How do you call the head of government in Baden-Württemberg?
First Minister/First Minister
Prime Minister/Prime Minister
Mayor/Mayor
Prime Minister/Prime Minister


10.
Which Minister/Minister does not have Baden-Württemberg?
Finance Minister/Finance Minister
Minister of Justice/Justice Minister
Minister of the Interior
Foreign Minister/Foreign Minister


Part IIQuestions for the state of Bavaria

1.
Which coat of arms belongs to the Free State of Bavaria?



1
2
3
4


2.
What is a county in Bavaria?
Prignitz
Rhein-Sieg-Kreis
Nordfriesland
Altötting


3.
For how many years will the Landtag be elected in Bavaria?
3
4
5
6


4.
From what age can you vote in local elections in Bavaria?
14
16
18
20


5.
What colours does the flag of Bavaria have?
blue-white-red
white-blue
green-white-red
black-yellow


6.
Where can you find out about political issues in Bavaria?
at the administrative office of the municipality
at the National Centre for Political Education
at the Consumer Centre
at the churches


7.
The state capital of Bavaria is called ...
Ingolstadt.
Regensburg.
Nuremberg.
Munich.


8.
Which province is Bavaria?



1
2
3
4


9.
How do you call the head of government in Bavaria?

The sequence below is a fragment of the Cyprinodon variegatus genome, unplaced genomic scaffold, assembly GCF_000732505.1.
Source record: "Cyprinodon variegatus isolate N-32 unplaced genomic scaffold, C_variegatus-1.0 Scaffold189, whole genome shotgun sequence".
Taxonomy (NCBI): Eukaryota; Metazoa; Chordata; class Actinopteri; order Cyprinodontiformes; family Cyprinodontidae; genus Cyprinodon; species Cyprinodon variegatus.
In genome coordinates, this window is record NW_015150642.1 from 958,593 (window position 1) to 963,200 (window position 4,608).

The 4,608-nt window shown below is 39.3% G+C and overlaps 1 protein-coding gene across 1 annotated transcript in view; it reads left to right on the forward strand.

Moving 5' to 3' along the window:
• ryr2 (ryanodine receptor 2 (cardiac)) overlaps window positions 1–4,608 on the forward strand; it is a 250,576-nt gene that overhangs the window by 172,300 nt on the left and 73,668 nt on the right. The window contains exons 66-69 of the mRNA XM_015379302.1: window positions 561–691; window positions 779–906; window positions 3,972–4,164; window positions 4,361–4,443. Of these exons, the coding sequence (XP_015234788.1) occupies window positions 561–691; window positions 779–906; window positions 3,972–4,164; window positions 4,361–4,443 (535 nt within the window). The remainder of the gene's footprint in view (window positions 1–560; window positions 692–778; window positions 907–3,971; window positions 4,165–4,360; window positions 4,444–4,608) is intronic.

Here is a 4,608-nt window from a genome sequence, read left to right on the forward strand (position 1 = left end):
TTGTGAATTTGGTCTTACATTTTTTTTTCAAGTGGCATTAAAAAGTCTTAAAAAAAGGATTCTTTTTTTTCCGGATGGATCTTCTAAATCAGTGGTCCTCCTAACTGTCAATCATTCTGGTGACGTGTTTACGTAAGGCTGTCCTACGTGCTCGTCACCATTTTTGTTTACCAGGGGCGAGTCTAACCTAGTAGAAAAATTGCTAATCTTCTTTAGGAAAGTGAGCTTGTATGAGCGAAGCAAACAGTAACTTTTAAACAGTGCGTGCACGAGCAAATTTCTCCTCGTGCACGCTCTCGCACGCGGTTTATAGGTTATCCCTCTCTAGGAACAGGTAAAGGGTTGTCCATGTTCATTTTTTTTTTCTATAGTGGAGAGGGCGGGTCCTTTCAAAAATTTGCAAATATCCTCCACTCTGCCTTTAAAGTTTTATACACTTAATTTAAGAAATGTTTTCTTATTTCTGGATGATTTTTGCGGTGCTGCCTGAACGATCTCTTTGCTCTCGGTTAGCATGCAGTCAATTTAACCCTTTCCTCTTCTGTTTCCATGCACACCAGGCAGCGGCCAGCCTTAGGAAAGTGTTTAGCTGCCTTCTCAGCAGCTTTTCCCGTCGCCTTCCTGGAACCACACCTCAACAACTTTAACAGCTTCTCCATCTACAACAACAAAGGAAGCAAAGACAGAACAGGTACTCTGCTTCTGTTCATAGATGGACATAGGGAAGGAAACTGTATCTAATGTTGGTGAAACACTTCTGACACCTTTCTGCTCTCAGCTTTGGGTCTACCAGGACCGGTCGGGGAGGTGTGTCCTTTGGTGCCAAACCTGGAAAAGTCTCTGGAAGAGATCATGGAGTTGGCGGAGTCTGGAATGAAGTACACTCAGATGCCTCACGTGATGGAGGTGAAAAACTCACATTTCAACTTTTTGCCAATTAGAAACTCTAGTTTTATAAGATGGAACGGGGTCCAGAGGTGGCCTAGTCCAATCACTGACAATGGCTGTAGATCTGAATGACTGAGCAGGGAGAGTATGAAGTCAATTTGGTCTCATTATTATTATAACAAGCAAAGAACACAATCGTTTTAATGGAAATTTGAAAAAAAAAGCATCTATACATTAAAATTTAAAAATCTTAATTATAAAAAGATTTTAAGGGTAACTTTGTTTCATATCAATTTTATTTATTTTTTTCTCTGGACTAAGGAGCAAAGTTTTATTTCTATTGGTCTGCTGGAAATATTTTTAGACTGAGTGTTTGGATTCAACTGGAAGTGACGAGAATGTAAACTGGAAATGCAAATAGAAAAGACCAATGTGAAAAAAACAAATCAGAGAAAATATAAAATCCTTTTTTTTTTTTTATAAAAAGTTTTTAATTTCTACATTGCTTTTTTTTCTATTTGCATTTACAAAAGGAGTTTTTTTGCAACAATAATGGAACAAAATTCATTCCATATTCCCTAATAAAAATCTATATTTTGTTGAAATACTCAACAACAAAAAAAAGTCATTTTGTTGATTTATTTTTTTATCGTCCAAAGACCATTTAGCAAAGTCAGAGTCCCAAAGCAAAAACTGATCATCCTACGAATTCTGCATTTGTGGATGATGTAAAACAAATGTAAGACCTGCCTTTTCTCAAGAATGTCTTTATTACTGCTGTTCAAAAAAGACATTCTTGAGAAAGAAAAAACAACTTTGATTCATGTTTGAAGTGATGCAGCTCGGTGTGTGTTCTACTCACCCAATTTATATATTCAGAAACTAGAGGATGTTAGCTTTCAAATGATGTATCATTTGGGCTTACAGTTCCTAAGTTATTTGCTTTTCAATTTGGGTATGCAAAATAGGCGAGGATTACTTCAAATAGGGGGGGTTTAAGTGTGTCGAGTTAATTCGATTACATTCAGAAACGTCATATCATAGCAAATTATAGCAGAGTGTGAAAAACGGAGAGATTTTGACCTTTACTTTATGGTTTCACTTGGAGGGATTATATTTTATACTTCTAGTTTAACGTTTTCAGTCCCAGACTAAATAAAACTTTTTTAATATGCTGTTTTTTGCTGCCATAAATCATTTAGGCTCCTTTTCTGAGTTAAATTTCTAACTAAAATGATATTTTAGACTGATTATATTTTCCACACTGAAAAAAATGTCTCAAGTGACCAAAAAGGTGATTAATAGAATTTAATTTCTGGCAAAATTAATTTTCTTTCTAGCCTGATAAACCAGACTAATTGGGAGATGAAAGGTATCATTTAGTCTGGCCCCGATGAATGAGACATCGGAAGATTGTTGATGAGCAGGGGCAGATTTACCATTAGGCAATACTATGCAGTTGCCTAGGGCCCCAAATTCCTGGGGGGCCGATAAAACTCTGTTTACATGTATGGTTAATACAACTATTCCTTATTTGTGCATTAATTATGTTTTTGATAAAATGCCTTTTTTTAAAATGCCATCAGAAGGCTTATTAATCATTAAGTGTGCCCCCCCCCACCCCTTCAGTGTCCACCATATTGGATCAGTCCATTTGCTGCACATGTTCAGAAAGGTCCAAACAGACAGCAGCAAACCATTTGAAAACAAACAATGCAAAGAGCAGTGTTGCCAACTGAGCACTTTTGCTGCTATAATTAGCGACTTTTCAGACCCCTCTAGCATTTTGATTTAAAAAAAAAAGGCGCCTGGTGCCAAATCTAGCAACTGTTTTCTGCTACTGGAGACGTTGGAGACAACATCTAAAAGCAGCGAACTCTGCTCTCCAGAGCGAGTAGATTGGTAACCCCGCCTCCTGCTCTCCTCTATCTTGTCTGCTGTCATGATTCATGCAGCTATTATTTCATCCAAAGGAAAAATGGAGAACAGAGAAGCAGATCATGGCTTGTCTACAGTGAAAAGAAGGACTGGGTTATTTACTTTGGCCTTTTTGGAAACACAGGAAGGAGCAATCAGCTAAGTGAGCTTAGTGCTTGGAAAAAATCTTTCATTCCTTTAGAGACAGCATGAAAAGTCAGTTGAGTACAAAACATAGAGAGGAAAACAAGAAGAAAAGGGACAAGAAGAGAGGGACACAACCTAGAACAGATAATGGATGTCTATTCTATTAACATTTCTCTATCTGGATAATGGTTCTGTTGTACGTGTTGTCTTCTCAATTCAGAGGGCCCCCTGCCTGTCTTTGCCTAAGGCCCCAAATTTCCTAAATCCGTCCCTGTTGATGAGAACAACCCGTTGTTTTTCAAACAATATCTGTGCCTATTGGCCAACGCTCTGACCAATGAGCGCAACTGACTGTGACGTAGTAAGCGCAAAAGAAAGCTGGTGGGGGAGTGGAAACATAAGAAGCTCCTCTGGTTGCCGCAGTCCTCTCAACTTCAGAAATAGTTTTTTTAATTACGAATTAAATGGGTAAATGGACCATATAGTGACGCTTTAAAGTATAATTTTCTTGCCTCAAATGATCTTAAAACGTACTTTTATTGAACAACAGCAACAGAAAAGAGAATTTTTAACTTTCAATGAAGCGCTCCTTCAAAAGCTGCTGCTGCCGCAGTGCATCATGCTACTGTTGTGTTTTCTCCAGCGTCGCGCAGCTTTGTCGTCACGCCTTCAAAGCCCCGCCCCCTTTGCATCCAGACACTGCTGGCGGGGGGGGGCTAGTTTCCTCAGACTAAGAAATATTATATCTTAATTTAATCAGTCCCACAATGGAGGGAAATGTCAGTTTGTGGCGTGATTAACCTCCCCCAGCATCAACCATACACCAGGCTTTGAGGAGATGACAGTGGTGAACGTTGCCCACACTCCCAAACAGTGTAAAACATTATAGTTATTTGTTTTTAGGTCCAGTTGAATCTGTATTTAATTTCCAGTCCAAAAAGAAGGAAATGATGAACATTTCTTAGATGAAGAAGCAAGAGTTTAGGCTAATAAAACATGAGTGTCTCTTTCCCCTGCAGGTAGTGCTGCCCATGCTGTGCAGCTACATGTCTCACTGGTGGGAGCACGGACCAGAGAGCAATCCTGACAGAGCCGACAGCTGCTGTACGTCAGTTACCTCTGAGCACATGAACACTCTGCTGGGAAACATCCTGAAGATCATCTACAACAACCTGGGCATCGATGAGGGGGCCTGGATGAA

First Minister/First Minister
Prime Minister/Prime Minister
Mayor/Mayor
Prime Minister/Prime Minister


10.
Which Minister/Minister does not have Bavaria?
Minister of Justice/Justice Minister
Foreign Minister/Foreign Minister
Finance Minister/Finance Minister
Minister of the Interior


Part IIQuestions for the federal state of Berlin

1.
Which coat of arms belongs to the federal state of Berlin?





1
2
3
4


2.
What is a district of Berlin?
Altona
Prignitz
Pankow
Demin


3.
For how many years will the state parliament be elected in Berlin?
3
4
5
6


4.
From what age can you vote in Berlin in local elections (election of the district council)?
14
16
18
20


5.
What colours does the national flag of Berlin have?
blue-white-red
white-red
green-white-red
black-gold


6.
Where can you find out about political issues in Berlin?
at the administrative office of the municipality
at the churches
at the Consumer Centre
at the National Centre for Political Education


7.
Which province is a city state?
Berlin
Saarland
Brandenburg
Hesse


8.
Which province is Berlin?



1
2
3
4


9.
How do you call the head of government of the city-state of Berlin?
Prime Minister/Prime Minister
Mayor/Mayor
President/President of the Senate
Reigning Mayor/Governing Mayor


10.
Which senator/senator does Berlin not have?
Financial Senator/Finance Senator
Interior Senator/Interior Senator
Senator/Senator for External Relations
Justice Senator/Justice Senator


Part IIQuestions for the federal state of Brandenburg

1.
Which coat of arms belongs to the federal state of Brandenburg?



1
2
3
4


2.
What is a county in Brandenburg?
Prignitz
Rhein-Sieg-Kreis
Vogtlandkreis
Amberg-Sulzbach


2.